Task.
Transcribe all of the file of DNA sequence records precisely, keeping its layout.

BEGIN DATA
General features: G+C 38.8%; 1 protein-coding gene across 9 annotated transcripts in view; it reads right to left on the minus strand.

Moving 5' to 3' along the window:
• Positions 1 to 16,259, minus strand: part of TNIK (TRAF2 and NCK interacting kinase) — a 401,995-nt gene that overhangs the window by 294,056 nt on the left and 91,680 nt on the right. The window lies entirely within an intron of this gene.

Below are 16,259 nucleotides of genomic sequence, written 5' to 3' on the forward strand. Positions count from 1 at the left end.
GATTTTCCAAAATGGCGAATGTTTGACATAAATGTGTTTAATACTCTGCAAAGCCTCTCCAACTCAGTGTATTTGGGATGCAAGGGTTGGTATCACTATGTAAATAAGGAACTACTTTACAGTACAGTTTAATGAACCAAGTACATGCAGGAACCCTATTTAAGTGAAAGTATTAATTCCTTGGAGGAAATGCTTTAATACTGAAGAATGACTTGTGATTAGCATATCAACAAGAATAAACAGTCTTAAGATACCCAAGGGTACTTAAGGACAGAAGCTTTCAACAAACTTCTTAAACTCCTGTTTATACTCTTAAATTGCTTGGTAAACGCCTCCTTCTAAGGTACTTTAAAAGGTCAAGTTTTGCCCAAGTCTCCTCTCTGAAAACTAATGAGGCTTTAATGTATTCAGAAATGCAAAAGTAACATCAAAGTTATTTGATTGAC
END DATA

General features: G+C 38.8%; 1 protein-coding gene across 9 annotated transcripts in view; it reads right to left on the minus strand.

Moving 5' to 3' along the window:
• Positions 1 to 16,259, minus strand: part of TNIK (TRAF2 and NCK interacting kinase) — a 401,995-nt gene that overhangs the window by 294,056 nt on the left and 91,680 nt on the right. The window lies entirely within an intron of this gene.

Below are 16,259 nucleotides of genomic sequence, written 5' to 3' on the forward strand. Positions count from 1 at the left end.
GATTTTCCAAAATGGCGAATGTTTGACATAAATGTGTTTAATACTCTGCAAAGCCTCTCCAACTCAGTGTATTTGGGATGCAAGGGTTGGTATCACTATGTAAATAAGGAACTACTTTACAGTACAGTTTAATGAACCAAGTACATGCAGGAACCCTATTTAAGTGAAAGTATTAATTCCTTGGAGGAAATGCTTTAATACTGAAGAATGACTTGTGATTAGCATATCAACAAGAATAAACAGTCTTAAGATACCCAAGGGTACTTAAGGACAGAAGCTTTCAACAAACTTCTTAAACTCCTGTTTATACTCTTAAATTGCTTGGTAAACGCCTCCTTCTAAGGTACTTTAAAAGGTCAAGTTTTGCCCAAGTCTCCTCTCTGAAAACTAATGAGGCTTTAATGTATTCAGAAATGCAAAAGTAACATCAAAGTTATTTGATTGAC